In this embodiment shown, operator A 300 requests infrastructure from operator B 350 and has been assigned it. This is indicated by an independent VNFM 384 communicatively coupled between the first NFV-MANO 302 (operator A300) and the operator A VNF388 for performing functions on the NFVI-B362.

  In the example where operator B 350 requests infrastructure from operator A 300 and is assigned to it, the independent VNFM is responsible for the second NFV-MANO and operator B VNF to perform functions on NFVI-A. Communicatively coupled to each other.

  According to an embodiment, the broker / negotiator is operatively associated with the first communication network. For example, operator A's communication network may be instantiated in an orchestrator of the first communication network, as shown in FIG. Also, a broker / negotiator that is operatively associated with a second communication network, such as operator B's communication network, for example, may be instantiated outside the orchestrator of the second communication network, as shown in FIG.

  The system of FIG. 3 can be used to manage network resources in a variety of different ways, examples of which are further described below, and these examples can also be applied to the architecture shown in FIG. Please understand that.

  In some embodiments, operator A and operator B have respective NFV-MANO entities (eg, first NFV-MANO and second NFV-MANO, respectively). The first or second NFV-MANO entity may receive the NS request, eg, through a respective network manager function (eg, G-CSM). If the respective orchestrator function of the NFV-MANO entity determines that there are insufficient internal resources to satisfy the request, the NFV-MANO borrows infrastructure from a third party such as another operator, for example. Can request.

  In some embodiments, operator A and operator B each have an NFV-MANO entity (eg, a first NFV-MANO and a second NFV-MANO, respectively). The first NFV-MANO entity may receive an NS request, eg, through a network manager function (eg, G-CSM). Requests to borrow infrastructure from operator B if the first orchestrator function of the first NFV-MANO entity (corresponding to operator A) determines that internal resources to satisfy the NS request are insufficient Can do. Operator B may then provide the requested networking resource, and operator A may manage the VNF associated with the requested network resource.

  In some embodiments, there is a single NFV-MANO entity corresponding to operator A. An NFV-MANO entity may receive an NS request through, for example, a network manager function (eg, G-CSM). If the orchestrator function of the NFV-MANO entity determines that there are insufficient internal resources to satisfy the request, it sends a request for additional resources to operator B's orchestrator.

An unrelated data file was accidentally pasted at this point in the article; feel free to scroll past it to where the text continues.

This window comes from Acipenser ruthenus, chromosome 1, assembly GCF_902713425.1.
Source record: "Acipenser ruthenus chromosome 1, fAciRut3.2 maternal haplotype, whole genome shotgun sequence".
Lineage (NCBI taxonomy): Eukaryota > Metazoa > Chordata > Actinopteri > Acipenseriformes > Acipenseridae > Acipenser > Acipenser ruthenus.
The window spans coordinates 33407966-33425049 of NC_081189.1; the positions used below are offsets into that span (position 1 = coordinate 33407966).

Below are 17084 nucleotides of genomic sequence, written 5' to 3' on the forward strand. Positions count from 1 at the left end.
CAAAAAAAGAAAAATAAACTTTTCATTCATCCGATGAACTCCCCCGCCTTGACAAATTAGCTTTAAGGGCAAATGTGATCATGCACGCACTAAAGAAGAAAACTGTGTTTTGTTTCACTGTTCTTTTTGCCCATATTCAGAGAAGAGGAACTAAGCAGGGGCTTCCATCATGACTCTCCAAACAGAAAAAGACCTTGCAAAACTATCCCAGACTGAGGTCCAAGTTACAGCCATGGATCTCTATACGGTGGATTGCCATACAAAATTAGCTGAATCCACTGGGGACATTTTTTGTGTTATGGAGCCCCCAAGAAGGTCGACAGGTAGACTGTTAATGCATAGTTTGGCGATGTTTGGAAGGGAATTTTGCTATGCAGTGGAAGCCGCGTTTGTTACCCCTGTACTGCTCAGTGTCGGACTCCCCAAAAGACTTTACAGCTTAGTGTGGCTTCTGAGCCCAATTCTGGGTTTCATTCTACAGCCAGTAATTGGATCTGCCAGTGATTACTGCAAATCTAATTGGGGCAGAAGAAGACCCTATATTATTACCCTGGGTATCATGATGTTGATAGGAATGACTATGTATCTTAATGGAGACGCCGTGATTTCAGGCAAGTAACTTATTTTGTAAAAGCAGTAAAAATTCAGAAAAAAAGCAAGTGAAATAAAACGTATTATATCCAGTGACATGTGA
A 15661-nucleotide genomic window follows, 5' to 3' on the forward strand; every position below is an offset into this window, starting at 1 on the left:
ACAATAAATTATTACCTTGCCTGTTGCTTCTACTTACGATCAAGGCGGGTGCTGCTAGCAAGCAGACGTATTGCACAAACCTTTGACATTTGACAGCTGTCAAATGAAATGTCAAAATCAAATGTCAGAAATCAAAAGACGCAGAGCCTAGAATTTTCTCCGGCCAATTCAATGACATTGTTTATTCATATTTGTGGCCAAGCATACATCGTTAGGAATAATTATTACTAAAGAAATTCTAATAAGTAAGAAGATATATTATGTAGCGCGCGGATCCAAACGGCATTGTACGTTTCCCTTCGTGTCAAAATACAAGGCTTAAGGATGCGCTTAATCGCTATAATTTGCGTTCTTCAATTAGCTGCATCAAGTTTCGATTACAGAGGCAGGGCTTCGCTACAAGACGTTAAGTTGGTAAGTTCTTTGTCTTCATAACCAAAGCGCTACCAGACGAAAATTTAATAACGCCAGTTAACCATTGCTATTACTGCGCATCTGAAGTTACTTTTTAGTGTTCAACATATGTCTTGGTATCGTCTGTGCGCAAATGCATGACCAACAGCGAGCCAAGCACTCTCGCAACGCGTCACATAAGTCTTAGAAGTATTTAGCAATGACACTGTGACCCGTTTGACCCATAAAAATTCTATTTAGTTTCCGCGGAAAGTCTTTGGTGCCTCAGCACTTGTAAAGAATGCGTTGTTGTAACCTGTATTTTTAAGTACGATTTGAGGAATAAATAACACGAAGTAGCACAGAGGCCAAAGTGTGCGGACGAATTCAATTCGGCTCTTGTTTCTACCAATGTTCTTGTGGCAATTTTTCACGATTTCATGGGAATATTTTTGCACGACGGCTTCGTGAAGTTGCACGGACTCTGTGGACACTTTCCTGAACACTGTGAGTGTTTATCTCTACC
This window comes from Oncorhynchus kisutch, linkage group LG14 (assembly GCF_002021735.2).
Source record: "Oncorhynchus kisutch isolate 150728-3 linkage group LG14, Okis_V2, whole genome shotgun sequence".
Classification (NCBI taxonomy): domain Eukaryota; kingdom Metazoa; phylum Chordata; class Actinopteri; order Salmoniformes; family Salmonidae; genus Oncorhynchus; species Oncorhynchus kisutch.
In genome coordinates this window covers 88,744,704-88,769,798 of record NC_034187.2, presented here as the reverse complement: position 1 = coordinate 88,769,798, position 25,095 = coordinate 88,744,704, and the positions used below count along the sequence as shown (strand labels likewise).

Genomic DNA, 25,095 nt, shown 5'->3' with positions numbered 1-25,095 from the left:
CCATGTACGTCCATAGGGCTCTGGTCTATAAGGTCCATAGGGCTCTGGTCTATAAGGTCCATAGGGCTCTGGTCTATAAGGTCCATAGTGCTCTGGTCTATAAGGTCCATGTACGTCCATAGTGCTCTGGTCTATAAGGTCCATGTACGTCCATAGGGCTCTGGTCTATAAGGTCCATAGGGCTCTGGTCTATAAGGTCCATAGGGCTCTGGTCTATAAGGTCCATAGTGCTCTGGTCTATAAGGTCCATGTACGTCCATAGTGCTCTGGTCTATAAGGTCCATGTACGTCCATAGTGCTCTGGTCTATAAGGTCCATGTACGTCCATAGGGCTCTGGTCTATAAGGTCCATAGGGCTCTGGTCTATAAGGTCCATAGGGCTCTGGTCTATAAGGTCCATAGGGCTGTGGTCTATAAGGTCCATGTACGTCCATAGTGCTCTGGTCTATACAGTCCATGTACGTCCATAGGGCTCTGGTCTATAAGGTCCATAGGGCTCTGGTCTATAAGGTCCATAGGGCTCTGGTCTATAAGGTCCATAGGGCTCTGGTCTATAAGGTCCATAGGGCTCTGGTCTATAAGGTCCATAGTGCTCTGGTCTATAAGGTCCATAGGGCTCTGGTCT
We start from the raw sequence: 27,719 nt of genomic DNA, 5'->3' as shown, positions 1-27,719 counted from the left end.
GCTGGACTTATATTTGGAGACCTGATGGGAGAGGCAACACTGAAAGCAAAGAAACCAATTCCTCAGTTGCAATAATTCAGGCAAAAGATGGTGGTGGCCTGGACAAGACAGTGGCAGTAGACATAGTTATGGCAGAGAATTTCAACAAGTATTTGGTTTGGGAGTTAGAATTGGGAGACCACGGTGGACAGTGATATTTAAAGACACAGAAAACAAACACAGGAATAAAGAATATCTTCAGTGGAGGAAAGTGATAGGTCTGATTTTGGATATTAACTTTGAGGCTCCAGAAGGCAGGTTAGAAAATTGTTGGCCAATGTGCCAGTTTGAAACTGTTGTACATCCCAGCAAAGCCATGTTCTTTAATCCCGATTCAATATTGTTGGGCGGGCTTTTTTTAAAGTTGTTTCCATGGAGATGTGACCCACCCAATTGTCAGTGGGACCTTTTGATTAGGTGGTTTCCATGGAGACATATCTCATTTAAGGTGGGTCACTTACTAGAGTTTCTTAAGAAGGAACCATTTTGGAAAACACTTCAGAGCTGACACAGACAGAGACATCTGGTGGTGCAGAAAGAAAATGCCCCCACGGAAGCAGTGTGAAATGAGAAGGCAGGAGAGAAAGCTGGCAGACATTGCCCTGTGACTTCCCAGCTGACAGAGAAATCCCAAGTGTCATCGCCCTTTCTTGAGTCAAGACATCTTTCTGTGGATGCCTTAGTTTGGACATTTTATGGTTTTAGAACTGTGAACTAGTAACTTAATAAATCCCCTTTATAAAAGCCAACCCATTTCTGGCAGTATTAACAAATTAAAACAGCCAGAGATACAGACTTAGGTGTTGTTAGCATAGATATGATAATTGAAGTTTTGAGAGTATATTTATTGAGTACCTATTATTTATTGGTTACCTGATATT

Referring to FIG. 4, access and core network resources (computing, storage, and networking) are obtained from multiple operators, ie, operator A and operator B, for provision of services to access point 400. A functional diagram showing the functions of the IMs 406 and 420 is shown. In certain embodiments, this is communicatively coupled via a radio link with a Centralized Radio Access Network (C-RAN) 402 and a Centralized Core Network (C-Core) 404 whose functionality is provided by multiple operators. May include access points owned by third party operators. For example, in FIG. 4, there are two communication services from access point 400, namely services 482 and 484. Here, the use of the respective infrastructure and spectrum resources from the two operators may be brokered and negotiated by the IM-Broker / Negotiator 406 associated with the respective operator network. As shown, service 482 functions on medium access control function A 408 (MAC-A) and physical layer function A 412 (PHY-A) of the C-RAN 402 radio access protocol function, while the same Service 482 operates on C-Core via network functions F1-A422 and F2-A428. Each of MAC-A, PHY-A, F1-A, and F2-A is provided by operator A. Also, as shown, service 484 functions on the medium access control function B410 (MAC-B) and physical layer function B414 (PHY-B) of the C-RAN402 radio access protocol function, while the same Service 484 functions on C-Core via network functions F1-B424 and F2-B426. Each of MAC-B, PHY-B, F1-B, and F2-B is provided by operator B.